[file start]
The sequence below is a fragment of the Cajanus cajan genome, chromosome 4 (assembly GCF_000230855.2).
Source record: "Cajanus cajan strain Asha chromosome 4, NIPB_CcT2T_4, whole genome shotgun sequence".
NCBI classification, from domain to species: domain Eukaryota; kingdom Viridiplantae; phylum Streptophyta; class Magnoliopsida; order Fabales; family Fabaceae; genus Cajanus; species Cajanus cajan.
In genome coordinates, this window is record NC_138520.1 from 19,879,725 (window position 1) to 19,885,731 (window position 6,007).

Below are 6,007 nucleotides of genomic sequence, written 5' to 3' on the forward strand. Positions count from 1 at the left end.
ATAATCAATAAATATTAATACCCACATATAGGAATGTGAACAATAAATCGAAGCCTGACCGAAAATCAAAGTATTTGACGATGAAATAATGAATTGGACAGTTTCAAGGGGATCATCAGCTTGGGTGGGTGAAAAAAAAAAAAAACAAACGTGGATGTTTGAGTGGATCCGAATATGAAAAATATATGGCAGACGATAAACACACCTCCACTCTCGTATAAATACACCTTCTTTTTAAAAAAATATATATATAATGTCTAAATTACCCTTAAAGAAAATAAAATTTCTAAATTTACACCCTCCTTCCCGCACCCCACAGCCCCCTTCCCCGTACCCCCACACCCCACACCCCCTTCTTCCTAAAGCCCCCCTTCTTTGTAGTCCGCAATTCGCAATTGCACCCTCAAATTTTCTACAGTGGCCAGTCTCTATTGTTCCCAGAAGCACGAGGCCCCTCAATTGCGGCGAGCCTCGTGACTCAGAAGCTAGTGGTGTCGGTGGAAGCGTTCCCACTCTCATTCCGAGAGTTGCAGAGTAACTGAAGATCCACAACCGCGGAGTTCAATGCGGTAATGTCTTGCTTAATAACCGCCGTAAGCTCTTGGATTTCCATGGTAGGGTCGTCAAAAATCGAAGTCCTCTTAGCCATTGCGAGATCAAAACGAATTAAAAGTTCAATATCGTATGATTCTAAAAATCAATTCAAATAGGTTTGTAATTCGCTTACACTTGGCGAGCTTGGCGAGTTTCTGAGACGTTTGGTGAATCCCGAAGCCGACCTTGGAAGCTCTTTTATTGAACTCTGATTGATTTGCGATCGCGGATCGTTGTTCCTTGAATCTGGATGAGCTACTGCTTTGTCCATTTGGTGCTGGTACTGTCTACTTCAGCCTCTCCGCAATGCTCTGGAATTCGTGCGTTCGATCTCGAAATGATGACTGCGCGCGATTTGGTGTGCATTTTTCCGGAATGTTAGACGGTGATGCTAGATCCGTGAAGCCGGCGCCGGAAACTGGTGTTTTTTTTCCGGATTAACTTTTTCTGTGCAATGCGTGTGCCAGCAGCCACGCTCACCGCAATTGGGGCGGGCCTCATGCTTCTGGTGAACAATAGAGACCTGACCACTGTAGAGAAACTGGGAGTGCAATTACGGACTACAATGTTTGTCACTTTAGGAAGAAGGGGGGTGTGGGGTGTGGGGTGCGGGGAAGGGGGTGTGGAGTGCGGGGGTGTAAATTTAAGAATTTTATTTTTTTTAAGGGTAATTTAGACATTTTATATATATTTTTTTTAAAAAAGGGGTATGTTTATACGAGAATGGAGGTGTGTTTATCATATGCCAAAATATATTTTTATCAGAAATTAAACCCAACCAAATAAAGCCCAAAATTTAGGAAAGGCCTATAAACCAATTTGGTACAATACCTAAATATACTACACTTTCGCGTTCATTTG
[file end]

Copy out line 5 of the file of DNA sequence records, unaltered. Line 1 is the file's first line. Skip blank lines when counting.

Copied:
Below are 6,007 nucleotides of genomic sequence, written 5' to 3' on the forward strand. Positions count from 1 at the left end.